Throughout this book, Job’s three friends (Eliphaz, Bildad, and Zophar) were convinced that he had committed some horrible sin that he would not admit. In their limited understanding, God’s judgment of sin was the only explanation for the extreme suffering of their friend. Their assumption was, “There is something wrong with Job or he would not be suffering. He needs to repent and do right.” Ironically, they were the ones who were required to repent for falsely accusing Job and adding to his misery (v.7-9).
Job held an equally false assumption regarding his suffering: “There is something wrong with God or He would not allow me to suffer. He needs to repent and treat me right.” For that attitude, Job was the one who needed to repent, and he did (v.6). He admitted that while he still did not understand why he had lost so much, he did understand something new about God — he was seeing God in a new light (v.5). Job could see clearly that God’s will is perfect, even when we can’t explain it, and His plans are good and right, even when they include suffering. Job understood that his place was not to question or reason with God, but to trust God. Sometimes suffering is God’s way of calling us into deeper fellowship with Him.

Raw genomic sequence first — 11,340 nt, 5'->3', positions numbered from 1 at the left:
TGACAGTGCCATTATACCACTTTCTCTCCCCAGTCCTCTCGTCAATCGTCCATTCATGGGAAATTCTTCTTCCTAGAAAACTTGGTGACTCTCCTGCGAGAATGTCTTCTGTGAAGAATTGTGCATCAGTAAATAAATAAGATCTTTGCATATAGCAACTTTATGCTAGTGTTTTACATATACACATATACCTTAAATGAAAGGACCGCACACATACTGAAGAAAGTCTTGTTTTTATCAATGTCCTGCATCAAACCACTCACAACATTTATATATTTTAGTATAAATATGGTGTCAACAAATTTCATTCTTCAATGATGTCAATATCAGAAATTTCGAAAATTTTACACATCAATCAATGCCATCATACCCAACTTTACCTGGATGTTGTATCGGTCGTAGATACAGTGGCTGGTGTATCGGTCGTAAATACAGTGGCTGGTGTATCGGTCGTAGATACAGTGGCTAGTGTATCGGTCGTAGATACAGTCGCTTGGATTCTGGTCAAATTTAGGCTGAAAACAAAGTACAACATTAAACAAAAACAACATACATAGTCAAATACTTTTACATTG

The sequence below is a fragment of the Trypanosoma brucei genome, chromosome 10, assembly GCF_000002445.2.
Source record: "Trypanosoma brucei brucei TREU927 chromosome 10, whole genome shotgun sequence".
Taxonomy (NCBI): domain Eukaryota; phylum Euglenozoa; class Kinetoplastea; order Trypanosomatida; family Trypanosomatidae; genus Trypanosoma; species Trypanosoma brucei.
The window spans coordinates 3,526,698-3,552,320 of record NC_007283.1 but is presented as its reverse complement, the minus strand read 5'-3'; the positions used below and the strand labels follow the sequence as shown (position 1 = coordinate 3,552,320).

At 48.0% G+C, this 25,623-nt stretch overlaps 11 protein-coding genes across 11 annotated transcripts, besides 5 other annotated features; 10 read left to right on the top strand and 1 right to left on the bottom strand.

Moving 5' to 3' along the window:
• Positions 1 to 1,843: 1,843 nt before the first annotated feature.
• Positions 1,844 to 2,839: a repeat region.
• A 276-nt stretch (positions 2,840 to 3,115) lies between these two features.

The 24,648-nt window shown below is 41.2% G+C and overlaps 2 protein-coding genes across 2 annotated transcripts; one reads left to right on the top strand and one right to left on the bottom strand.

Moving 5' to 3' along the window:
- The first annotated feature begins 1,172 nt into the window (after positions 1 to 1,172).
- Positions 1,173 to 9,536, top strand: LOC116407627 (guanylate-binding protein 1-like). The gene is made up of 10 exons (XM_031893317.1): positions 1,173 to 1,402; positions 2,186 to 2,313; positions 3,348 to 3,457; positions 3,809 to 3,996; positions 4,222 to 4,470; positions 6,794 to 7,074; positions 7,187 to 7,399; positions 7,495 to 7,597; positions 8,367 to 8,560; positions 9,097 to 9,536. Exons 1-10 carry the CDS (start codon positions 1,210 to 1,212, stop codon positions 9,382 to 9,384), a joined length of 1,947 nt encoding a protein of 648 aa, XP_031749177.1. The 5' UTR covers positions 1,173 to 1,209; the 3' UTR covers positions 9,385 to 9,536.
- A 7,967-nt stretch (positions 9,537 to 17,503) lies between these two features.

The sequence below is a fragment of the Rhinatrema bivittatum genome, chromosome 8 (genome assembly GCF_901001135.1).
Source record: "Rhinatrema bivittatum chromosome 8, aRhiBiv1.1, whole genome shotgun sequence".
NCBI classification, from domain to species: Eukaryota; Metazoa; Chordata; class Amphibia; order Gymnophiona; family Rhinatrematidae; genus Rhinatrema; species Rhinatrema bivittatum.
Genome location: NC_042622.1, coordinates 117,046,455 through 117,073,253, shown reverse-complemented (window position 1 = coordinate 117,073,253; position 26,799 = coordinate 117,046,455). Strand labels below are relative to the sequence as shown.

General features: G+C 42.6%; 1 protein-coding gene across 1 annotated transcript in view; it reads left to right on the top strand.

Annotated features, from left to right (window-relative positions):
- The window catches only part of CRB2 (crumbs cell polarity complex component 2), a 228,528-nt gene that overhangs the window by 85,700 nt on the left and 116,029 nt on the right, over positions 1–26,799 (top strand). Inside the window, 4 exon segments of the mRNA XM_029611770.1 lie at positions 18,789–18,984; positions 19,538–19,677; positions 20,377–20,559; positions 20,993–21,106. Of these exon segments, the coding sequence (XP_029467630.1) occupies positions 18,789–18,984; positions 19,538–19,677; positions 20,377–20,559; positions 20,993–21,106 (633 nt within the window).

In an expression of humility and repentance, Job grabbed a handful of dust and ashes and tossed them over him. He was expressing his awareness that as a person created from dust, he was destined for ashes if it were not for God’s grace.
God could have left it at that. Satan was proven wrong and doubly shamed. Job’s story would be recorded and preserved forever as a testimony for suffering saints. Job’s faith was intact and stronger than ever. His friends had been humbled and set right. God could have left it at that. But in a generous display of grace He restored what Job had lost. In fact, He doubled the blessings He had given Job previously and “blessed the latter days of Job more than his beginning” (v.12). What a gracious God!